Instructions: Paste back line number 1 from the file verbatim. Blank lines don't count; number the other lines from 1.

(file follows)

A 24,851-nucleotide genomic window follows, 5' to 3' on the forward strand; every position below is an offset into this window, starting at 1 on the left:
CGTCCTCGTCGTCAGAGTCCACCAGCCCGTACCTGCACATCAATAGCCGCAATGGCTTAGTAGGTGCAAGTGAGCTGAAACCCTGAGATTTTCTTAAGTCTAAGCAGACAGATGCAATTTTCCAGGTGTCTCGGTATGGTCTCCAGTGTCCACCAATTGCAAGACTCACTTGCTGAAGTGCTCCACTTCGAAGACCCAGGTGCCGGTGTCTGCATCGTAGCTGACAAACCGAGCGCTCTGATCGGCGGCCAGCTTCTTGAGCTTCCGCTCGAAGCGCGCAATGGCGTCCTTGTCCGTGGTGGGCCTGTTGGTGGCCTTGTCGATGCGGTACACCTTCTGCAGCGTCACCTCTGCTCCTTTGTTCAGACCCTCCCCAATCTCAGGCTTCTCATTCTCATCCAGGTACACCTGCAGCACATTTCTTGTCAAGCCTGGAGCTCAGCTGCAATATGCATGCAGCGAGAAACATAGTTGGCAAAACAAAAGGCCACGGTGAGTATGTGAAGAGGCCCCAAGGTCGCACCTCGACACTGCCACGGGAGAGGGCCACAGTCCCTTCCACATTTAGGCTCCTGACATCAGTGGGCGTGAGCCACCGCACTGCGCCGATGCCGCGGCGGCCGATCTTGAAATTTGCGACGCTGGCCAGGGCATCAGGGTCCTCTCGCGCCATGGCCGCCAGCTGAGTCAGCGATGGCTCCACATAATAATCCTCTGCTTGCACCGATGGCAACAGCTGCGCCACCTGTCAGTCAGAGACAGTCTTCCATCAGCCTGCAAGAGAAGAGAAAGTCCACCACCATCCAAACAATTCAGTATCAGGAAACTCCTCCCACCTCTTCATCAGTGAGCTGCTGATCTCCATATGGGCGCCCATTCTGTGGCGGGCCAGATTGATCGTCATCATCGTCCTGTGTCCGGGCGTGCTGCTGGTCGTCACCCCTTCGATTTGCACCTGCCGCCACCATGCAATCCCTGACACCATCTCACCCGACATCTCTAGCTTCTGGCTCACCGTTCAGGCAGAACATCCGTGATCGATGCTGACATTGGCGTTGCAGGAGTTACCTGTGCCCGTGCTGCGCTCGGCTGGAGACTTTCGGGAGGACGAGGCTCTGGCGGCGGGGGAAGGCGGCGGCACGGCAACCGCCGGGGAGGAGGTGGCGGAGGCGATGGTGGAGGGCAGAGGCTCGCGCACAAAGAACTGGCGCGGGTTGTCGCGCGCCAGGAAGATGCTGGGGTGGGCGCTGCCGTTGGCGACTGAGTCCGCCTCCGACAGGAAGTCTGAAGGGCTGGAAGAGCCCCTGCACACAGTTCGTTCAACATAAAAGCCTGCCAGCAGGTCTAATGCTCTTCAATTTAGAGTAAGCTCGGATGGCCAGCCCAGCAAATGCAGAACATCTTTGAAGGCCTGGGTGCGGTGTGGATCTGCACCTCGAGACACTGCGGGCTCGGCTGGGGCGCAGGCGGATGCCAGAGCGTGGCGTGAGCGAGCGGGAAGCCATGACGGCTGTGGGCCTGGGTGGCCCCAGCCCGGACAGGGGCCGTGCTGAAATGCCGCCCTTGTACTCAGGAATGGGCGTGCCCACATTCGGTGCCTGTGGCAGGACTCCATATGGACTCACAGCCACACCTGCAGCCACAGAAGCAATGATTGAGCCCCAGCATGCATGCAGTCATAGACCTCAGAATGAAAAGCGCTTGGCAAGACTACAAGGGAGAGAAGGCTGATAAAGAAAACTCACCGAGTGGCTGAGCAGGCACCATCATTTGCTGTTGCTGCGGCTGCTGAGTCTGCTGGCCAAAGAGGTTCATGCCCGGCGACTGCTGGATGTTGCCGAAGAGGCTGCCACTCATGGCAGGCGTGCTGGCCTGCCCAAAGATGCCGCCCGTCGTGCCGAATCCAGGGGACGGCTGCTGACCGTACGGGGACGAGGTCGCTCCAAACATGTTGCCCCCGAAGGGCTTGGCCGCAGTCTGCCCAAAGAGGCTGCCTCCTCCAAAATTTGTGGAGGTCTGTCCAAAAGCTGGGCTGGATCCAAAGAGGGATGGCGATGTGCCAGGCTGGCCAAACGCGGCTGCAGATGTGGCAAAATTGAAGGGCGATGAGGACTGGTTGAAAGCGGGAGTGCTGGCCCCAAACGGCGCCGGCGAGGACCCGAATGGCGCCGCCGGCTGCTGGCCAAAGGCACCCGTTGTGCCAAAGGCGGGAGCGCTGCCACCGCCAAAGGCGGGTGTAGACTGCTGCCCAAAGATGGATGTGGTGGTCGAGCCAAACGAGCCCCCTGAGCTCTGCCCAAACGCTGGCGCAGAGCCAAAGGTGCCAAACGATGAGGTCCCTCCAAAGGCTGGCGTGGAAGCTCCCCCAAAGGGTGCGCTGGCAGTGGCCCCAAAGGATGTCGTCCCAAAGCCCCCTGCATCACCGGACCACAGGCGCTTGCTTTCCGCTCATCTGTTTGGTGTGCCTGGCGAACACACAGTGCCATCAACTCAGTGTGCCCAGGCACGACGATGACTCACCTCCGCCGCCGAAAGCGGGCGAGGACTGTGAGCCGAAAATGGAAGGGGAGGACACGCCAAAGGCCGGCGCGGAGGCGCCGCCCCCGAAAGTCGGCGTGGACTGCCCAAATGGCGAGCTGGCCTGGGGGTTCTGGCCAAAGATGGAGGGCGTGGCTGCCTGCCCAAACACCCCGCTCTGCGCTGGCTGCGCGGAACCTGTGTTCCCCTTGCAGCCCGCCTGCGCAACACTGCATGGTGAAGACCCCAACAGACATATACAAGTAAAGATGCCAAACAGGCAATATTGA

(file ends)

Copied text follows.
A 24,851-nucleotide genomic window follows, 5' to 3' on the forward strand; every position below is an offset into this window, starting at 1 on the left: